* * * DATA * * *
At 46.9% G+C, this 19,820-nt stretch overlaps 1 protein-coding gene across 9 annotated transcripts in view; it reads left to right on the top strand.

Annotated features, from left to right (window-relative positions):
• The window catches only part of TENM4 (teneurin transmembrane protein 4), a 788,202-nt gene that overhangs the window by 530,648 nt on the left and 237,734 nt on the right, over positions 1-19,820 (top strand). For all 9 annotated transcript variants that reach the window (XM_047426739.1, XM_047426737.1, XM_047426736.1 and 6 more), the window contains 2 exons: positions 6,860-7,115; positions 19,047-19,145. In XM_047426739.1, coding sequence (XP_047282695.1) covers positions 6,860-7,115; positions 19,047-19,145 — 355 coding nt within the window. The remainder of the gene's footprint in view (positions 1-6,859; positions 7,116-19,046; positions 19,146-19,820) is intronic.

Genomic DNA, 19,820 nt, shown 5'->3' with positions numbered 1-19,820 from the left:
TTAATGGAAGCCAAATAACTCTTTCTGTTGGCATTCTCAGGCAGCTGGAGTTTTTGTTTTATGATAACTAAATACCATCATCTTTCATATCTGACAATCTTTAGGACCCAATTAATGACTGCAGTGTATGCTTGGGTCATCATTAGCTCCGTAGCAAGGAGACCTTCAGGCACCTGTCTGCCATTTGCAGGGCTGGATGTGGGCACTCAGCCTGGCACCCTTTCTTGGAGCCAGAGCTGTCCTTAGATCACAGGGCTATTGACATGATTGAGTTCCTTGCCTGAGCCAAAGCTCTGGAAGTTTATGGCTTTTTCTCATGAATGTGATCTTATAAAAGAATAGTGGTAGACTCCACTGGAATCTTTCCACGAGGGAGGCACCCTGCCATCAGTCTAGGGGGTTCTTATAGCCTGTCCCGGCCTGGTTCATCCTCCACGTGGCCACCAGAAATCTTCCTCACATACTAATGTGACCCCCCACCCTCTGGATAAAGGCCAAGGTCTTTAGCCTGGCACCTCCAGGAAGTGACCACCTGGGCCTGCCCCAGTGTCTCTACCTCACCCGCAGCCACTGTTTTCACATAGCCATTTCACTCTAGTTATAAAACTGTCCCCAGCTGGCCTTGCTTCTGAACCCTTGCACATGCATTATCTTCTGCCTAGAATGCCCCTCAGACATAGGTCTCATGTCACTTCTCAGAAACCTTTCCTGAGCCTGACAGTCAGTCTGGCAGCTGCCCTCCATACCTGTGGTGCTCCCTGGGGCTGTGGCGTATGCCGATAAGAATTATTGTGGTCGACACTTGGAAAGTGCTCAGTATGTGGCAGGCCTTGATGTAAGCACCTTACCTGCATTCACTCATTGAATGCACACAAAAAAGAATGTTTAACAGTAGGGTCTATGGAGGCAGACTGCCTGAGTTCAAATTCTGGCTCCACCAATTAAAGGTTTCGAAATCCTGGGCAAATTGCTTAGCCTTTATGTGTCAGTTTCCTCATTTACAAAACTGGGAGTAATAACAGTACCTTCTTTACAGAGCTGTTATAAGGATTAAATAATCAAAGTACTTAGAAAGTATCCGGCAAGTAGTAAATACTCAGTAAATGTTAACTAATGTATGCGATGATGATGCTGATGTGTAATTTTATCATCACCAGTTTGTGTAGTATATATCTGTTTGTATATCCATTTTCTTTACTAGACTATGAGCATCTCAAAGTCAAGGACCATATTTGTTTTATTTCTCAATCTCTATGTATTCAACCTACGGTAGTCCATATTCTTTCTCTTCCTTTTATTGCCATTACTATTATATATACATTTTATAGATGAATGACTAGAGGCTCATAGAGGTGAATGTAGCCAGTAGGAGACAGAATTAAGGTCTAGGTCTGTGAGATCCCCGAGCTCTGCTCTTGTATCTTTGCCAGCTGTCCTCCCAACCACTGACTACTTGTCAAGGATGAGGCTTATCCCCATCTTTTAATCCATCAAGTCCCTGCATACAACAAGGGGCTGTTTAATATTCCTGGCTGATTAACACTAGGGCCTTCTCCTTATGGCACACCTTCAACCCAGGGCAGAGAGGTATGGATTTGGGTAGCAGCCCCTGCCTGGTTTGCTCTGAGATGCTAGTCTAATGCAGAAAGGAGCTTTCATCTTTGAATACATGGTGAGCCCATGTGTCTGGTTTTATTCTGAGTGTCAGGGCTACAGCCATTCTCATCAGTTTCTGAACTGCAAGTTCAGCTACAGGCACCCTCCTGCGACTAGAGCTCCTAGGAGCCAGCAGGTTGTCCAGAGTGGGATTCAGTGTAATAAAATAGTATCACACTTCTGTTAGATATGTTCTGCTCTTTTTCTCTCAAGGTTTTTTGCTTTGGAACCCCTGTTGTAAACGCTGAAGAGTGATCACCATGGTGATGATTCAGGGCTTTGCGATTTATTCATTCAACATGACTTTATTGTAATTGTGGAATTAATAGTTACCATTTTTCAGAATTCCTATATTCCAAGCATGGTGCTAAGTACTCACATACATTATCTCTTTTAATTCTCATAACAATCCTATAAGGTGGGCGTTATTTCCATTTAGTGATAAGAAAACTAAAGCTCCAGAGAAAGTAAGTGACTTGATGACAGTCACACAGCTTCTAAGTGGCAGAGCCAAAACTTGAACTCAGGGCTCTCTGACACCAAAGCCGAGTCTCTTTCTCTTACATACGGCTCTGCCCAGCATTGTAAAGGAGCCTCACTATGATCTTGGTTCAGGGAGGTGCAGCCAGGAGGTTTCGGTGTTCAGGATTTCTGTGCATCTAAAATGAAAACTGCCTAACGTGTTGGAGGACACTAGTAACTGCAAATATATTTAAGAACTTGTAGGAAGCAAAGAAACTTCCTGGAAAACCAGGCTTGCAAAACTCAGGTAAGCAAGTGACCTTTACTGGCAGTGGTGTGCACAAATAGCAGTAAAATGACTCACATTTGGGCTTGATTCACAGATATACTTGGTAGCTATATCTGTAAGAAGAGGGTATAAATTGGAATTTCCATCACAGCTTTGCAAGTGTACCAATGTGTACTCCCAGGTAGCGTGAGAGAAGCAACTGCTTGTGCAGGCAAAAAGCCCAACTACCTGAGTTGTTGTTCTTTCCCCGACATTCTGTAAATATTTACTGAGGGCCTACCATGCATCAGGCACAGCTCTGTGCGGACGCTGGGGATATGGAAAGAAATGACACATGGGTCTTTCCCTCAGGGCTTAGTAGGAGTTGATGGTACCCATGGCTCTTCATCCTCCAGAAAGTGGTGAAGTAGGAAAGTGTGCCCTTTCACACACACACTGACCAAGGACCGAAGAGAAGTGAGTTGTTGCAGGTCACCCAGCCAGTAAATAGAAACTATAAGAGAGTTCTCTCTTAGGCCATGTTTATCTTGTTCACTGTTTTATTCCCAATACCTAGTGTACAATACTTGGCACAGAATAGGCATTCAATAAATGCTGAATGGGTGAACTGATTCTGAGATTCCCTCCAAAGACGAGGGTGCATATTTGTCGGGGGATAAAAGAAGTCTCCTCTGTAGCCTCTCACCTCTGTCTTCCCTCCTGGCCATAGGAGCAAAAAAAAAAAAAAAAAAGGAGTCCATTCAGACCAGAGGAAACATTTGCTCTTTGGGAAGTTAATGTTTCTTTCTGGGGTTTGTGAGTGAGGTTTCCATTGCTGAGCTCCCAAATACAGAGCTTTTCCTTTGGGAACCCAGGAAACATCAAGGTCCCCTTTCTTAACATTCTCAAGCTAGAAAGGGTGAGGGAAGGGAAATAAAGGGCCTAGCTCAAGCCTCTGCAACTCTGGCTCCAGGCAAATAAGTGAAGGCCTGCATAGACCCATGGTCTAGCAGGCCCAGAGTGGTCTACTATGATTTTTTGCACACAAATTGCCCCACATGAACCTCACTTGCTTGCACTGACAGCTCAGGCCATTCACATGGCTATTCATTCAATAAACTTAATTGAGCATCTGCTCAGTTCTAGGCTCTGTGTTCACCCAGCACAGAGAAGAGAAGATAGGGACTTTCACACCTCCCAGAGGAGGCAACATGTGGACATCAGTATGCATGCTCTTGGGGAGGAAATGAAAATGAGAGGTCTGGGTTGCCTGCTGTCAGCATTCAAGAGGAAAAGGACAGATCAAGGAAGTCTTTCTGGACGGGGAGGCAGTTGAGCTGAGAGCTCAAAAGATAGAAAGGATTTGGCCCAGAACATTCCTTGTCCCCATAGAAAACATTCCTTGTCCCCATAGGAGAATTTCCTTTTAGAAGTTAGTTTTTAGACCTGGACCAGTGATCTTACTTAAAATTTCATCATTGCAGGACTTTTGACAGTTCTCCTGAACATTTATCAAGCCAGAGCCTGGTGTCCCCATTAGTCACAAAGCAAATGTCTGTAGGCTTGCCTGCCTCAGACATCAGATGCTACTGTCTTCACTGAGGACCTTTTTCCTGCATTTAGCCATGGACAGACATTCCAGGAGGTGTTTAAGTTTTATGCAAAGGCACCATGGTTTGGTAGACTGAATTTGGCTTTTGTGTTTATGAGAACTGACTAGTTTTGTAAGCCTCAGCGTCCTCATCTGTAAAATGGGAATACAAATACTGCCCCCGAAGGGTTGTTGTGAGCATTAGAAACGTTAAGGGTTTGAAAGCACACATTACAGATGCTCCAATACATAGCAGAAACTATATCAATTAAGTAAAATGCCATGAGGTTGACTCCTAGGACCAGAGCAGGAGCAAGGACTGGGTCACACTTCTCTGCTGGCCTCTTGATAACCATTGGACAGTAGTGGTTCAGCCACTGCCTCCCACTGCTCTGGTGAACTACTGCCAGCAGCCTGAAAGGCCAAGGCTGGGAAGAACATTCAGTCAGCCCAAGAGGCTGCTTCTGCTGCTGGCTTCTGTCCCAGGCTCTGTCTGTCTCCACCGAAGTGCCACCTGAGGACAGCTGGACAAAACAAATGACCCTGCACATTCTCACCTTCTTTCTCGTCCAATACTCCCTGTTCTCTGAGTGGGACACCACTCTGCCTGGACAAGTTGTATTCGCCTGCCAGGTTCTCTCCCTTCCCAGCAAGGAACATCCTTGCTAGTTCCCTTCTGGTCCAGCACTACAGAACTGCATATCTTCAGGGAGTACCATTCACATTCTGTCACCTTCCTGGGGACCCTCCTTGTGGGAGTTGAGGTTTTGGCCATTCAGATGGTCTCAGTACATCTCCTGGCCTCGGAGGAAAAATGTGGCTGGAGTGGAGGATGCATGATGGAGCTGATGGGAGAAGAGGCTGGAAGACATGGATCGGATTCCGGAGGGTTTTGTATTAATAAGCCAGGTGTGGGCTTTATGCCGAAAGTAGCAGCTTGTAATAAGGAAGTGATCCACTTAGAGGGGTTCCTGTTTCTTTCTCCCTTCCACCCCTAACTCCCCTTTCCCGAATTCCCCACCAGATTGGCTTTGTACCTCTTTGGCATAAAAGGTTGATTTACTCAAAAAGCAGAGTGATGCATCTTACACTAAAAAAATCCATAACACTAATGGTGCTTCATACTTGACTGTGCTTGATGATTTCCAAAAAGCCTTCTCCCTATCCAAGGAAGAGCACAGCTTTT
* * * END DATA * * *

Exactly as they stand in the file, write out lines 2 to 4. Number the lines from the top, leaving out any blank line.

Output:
Annotated features, from left to right (window-relative positions):
• The window catches only part of TENM4 (teneurin transmembrane protein 4), a 788,202-nt gene that overhangs the window by 530,648 nt on the left and 237,734 nt on the right, over positions 1-19,820 (top strand). For all 9 annotated transcript variants that reach the window (XM_047426739.1, XM_047426737.1, XM_047426736.1 and 6 more), the window contains 2 exons: positions 6,860-7,115; positions 19,047-19,145. In XM_047426739.1, coding sequence (XP_047282695.1) covers positions 6,860-7,115; positions 19,047-19,145 — 355 coding nt within the window. The remainder of the gene's footprint in view (positions 1-6,859; positions 7,116-19,046; positions 19,146-19,820) is intronic.

Genomic DNA, 19,820 nt, shown 5'->3' with positions numbered 1-19,820 from the left: